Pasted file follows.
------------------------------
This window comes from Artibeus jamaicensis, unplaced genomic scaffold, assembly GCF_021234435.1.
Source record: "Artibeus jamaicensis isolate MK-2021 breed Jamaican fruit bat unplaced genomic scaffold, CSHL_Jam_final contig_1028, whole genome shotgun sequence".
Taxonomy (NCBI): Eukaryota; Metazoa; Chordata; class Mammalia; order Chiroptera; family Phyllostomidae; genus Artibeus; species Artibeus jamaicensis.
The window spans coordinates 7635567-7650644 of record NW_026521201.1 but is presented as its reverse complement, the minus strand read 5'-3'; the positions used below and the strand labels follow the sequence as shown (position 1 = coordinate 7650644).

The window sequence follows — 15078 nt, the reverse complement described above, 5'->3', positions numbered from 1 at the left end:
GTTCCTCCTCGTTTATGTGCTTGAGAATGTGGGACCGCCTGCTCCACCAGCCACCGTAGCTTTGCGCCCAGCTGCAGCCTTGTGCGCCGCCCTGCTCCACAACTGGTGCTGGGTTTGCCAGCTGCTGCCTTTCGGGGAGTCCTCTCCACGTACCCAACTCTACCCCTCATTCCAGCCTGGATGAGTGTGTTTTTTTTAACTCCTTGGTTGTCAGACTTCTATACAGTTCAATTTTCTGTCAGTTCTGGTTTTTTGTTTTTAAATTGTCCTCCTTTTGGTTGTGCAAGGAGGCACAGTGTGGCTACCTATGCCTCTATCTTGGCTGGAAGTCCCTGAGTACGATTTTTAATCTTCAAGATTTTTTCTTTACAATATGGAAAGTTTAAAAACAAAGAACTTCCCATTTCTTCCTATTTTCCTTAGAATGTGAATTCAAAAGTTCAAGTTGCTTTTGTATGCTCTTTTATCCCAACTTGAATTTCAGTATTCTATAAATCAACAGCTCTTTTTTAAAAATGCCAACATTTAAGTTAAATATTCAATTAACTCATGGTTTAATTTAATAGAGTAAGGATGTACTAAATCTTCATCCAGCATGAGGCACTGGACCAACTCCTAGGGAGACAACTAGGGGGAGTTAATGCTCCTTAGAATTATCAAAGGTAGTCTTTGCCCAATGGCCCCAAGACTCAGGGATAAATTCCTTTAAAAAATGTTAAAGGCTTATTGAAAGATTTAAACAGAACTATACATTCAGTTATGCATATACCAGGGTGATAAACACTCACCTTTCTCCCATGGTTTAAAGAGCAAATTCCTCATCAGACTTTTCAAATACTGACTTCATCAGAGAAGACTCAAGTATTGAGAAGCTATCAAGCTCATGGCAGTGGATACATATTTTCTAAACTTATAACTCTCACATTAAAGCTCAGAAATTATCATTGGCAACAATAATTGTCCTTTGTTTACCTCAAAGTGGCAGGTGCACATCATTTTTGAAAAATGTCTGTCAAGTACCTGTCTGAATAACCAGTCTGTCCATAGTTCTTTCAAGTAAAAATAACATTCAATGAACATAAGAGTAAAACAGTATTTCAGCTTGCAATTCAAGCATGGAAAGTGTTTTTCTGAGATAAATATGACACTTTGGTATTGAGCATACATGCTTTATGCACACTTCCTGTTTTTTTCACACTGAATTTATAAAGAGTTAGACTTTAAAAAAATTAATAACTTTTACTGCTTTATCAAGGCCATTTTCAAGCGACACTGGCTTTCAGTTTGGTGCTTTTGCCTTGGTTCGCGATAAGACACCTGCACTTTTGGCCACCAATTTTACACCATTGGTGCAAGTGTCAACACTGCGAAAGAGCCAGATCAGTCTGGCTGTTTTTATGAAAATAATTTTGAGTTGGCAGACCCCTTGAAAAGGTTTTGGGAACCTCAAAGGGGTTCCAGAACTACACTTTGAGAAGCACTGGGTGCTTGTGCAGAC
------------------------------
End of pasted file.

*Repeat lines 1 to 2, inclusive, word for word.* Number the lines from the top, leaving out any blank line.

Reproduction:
This window comes from Artibeus jamaicensis, unplaced genomic scaffold, assembly GCF_021234435.1.
Source record: "Artibeus jamaicensis isolate MK-2021 breed Jamaican fruit bat unplaced genomic scaffold, CSHL_Jam_final contig_1028, whole genome shotgun sequence".